Carrie's class covered some very basic concepts of how to create your own children's clothing pattern by using standard pattern pieces as a go-by and then modifying them to include pleats or gathers. She showed us how to draw up sleeve patterns for various sleeve styles, and she discussed the types of tools like paper, curves, and rulers needed to draft a pattern (for example, she likes to use a roll of white paper that doctor's offices use to cover examining tables). I know I will definitely be referring to her tips on how to add pleats to a pattern!
Saturday began with Melissa's class on Website Design. Here's a link to a condensed video version of her presentation. Melissa gave tips on maximum header and photograph sizes you should use on your blog, how to best layout your content and sidebar sections, and suggestions on what fonts and colors to use and those to stay away from. This class was one that I really wanted to take, and I'm so glad I did. I learned I need to do a lot to improve the look and flow of my blog! Now, it's just a question of whether or not I have the knowledge to do it myself or do I need to hire a professional.
Anna's class on Finishing Details was filled with examples of ways of taking your project to the next level. She passed around examples of her own work showing various seam finishing techniques, and she discussed decorative details like piping, interesting pockets, pleats, buttons, contrasting thread, embroidery, and the list goes on and on. I was most interested in the decorative details, and I've already started thinking of ways to add a little extra cuteness to my future projects. Although I see pictures of great projects every time I surf the web, having someone point out little details and talk about them helped me really "see" their significance to the final look of a piece.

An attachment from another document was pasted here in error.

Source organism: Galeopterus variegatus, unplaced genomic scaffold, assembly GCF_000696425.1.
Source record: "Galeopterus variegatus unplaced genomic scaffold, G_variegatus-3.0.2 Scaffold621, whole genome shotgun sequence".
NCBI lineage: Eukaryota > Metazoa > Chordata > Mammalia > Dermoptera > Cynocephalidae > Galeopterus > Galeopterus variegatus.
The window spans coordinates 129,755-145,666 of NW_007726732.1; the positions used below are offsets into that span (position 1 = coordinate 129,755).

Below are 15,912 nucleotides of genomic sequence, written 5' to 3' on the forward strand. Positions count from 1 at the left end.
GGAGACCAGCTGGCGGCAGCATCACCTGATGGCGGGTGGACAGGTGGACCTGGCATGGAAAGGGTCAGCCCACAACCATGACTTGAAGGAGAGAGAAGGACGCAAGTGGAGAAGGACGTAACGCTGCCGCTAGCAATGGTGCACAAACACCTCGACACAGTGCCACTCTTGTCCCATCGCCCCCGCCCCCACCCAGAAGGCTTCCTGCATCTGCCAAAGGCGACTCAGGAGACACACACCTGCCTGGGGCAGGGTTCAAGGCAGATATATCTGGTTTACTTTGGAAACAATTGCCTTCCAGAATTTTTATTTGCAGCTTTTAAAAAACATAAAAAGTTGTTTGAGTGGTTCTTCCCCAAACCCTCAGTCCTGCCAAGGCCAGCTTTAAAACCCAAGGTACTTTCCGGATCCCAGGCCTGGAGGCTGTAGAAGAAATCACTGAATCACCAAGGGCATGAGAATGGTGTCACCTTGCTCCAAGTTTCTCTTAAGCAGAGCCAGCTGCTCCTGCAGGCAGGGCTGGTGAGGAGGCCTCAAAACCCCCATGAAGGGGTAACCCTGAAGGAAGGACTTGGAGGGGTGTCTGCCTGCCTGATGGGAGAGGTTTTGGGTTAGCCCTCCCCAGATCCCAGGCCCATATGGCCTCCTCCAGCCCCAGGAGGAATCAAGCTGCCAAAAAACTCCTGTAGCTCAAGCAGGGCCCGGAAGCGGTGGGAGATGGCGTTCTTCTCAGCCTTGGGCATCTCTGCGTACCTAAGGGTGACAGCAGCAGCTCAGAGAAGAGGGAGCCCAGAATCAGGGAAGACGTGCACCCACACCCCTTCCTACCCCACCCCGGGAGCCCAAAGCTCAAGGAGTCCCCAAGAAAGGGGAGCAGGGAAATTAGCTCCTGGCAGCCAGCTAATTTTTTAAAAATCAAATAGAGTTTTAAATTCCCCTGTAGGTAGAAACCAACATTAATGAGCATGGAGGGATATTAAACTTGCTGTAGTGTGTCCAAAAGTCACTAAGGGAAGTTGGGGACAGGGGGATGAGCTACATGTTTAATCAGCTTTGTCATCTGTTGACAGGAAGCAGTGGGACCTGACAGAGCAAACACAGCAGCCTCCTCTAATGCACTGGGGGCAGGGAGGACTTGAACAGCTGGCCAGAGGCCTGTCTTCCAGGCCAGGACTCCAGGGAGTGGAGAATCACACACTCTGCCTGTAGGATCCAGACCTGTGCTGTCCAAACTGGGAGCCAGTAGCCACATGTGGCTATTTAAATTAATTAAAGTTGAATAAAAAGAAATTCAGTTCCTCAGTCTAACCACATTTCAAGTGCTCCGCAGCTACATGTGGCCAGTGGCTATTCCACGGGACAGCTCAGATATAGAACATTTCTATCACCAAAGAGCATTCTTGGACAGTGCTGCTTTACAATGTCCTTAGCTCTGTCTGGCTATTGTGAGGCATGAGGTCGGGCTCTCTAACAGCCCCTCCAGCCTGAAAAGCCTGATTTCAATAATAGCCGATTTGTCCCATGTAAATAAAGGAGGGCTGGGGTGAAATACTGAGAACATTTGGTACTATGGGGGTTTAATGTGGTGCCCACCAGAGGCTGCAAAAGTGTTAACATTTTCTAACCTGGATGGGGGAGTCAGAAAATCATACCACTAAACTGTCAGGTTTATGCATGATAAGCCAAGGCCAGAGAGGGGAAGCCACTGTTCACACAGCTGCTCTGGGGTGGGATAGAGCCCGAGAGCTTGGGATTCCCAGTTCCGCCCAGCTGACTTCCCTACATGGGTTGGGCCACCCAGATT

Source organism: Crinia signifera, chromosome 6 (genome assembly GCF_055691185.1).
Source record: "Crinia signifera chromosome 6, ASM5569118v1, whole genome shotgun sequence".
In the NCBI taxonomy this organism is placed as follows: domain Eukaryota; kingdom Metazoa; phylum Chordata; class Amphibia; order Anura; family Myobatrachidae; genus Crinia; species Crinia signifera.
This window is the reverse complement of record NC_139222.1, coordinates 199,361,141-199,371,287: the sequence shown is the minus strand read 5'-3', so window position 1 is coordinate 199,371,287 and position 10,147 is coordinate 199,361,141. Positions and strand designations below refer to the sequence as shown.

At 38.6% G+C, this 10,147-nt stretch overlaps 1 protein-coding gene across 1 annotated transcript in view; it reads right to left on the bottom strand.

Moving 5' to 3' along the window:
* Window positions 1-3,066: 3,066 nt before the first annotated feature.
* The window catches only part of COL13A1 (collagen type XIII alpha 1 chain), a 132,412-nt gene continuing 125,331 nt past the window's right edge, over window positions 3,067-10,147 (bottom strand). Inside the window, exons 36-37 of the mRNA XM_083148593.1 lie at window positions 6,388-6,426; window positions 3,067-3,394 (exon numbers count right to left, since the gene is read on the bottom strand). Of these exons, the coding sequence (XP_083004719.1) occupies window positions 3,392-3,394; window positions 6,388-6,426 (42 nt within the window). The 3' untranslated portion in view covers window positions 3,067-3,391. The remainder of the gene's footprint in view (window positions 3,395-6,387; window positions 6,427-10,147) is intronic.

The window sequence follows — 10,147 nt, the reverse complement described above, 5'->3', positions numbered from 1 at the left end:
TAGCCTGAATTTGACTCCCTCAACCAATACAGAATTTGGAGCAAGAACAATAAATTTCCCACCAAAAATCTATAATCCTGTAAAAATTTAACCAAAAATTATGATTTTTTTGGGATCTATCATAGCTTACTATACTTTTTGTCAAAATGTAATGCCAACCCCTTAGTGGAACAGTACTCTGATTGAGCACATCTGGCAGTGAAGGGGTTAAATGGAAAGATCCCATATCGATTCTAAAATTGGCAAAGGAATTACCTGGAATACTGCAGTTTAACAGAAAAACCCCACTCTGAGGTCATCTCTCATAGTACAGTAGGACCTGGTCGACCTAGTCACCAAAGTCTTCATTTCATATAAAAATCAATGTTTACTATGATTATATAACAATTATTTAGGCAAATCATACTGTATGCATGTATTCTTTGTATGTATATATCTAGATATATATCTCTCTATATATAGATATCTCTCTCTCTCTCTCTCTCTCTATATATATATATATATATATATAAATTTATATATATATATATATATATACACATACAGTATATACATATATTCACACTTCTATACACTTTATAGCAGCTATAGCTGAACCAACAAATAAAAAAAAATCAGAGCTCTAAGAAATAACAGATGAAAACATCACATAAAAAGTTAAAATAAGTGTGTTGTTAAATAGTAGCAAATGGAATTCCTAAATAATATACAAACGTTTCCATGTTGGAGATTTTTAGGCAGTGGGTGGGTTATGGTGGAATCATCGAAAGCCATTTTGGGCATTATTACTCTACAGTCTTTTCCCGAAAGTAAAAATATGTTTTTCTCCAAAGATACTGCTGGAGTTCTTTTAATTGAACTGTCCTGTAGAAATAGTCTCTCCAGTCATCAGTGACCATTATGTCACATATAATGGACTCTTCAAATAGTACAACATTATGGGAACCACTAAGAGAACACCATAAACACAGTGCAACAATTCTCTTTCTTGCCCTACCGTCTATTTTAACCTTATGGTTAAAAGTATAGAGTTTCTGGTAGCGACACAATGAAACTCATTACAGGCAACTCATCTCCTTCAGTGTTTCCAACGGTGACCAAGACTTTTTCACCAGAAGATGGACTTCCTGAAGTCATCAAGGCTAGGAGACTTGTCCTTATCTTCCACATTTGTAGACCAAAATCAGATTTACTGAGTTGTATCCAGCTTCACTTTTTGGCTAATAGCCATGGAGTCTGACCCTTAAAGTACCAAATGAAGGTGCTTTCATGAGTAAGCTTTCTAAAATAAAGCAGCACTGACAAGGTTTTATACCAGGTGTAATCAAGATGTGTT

After a delicious lunch, Tauni gave an excellent presentation on how to improve your blog. If you are interested, you can read her tips here. I'll admit, I had no idea who Tauni was before this session, but I'm definitely following her blog now! She was such a fun, confident speaker with a wealth of information. What I learned most from Tauni's class were a variety of tools, or tricks, on how to get readers to read more of my blog, how to get higher rankings in Google searches, better ways to promote my blog, and new ways to get statistical information about what readers are viewing on my blog. I can't wait to start implementing these things!
The Perfect Pockets class with Deborah was so much fun! This was my last class at Sewing Summit. Deborah has a great personality and was so entertaining! Besides the metal frame pouch class, this was the only other hands-on sewing class that I took. Deborah gave everyone a very detailed handout loaded with instructions and pictures on how to make a variety of pockets. She quickly reviewed the different styles and passed out examples for everyone to see before letting us sew up two pockets of our own. The first pocket I sewed was an inset pocket and the second was a welt pocket.
As you can see below, my welt pocket didn't turn out quite right. We ran out of time in the class, so I didn't get an opportunity to fix it and finish the actual pocket, but at least I know the steps for making it and can try again at home.
Come back tomorrow to read Part 3 of my Sewing Summit journey:
Networking with corporate sponsors and participating in open discussions with them on how they can better serve our online community.